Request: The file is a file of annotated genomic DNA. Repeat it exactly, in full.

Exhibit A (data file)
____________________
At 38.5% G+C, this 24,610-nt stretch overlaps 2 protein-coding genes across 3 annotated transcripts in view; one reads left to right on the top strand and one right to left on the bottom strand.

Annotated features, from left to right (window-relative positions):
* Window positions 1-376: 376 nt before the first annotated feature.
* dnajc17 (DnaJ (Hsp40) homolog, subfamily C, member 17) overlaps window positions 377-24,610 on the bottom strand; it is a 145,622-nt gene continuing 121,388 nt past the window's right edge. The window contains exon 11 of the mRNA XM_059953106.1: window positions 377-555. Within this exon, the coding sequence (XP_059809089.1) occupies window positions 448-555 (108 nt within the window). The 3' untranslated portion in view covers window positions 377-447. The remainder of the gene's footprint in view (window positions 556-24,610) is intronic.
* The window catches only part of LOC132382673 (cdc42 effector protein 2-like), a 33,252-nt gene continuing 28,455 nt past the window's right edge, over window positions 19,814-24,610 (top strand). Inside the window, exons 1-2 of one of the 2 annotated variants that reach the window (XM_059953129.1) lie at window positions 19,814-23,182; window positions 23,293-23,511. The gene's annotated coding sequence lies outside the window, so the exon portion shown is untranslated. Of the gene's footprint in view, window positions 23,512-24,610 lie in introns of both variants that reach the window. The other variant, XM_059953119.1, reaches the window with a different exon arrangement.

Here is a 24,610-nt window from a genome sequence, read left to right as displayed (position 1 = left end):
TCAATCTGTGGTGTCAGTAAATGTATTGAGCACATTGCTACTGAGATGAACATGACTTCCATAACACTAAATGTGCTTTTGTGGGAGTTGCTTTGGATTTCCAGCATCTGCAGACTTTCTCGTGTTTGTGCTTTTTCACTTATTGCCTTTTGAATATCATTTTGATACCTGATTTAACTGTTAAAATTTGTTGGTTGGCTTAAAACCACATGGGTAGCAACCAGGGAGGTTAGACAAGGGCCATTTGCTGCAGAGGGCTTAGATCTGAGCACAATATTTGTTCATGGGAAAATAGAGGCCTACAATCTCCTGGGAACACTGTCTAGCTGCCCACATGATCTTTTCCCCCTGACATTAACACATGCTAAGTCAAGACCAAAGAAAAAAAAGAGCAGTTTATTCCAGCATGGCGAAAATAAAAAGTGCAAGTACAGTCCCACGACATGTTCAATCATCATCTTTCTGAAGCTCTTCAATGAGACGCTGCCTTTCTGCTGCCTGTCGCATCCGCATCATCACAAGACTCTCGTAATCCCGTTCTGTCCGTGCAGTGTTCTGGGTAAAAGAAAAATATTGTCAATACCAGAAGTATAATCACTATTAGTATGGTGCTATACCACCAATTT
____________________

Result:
At 38.5% G+C, this 24,610-nt stretch overlaps 2 protein-coding genes across 3 annotated transcripts in view; one reads left to right on the top strand and one right to left on the bottom strand.

Annotated features, from left to right (window-relative positions):
* Window positions 1-376: 376 nt before the first annotated feature.
* dnajc17 (DnaJ (Hsp40) homolog, subfamily C, member 17) overlaps window positions 377-24,610 on the bottom strand; it is a 145,622-nt gene continuing 121,388 nt past the window's right edge. The window contains exon 11 of the mRNA XM_059953106.1: window positions 377-555. Within this exon, the coding sequence (XP_059809089.1) occupies window positions 448-555 (108 nt within the window). The 3' untranslated portion in view covers window positions 377-447. The remainder of the gene's footprint in view (window positions 556-24,610) is intronic.
* The window catches only part of LOC132382673 (cdc42 effector protein 2-like), a 33,252-nt gene continuing 28,455 nt past the window's right edge, over window positions 19,814-24,610 (top strand). Inside the window, exons 1-2 of one of the 2 annotated variants that reach the window (XM_059953129.1) lie at window positions 19,814-23,182; window positions 23,293-23,511. The gene's annotated coding sequence lies outside the window, so the exon portion shown is untranslated. Of the gene's footprint in view, window positions 23,512-24,610 lie in introns of both variants that reach the window. The other variant, XM_059953119.1, reaches the window with a different exon arrangement.

Here is a 24,610-nt window from a genome sequence, read left to right as displayed (position 1 = left end):
TCAATCTGTGGTGTCAGTAAATGTATTGAGCACATTGCTACTGAGATGAACATGACTTCCATAACACTAAATGTGCTTTTGTGGGAGTTGCTTTGGATTTCCAGCATCTGCAGACTTTCTCGTGTTTGTGCTTTTTCACTTATTGCCTTTTGAATATCATTTTGATACCTGATTTAACTGTTAAAATTTGTTGGTTGGCTTAAAACCACATGGGTAGCAACCAGGGAGGTTAGACAAGGGCCATTTGCTGCAGAGGGCTTAGATCTGAGCACAATATTTGTTCATGGGAAAATAGAGGCCTACAATCTCCTGGGAACACTGTCTAGCTGCCCACATGATCTTTTCCCCCTGACATTAACACATGCTAAGTCAAGACCAAAGAAAAAAAAGAGCAGTTTATTCCAGCATGGCGAAAATAAAAAGTGCAAGTACAGTCCCACGACATGTTCAATCATCATCTTTCTGAAGCTCTTCAATGAGACGCTGCCTTTCTGCTGCCTGTCGCATCCGCATCATCACAAGACTCTCGTAATCCCGTTCTGTCCGTGCAGTGTTCTGGGTAAAAGAAAAATATTGTCAATACCAGAAGTATAATCACTATTAGTATGGTGCTATACCACCAATTT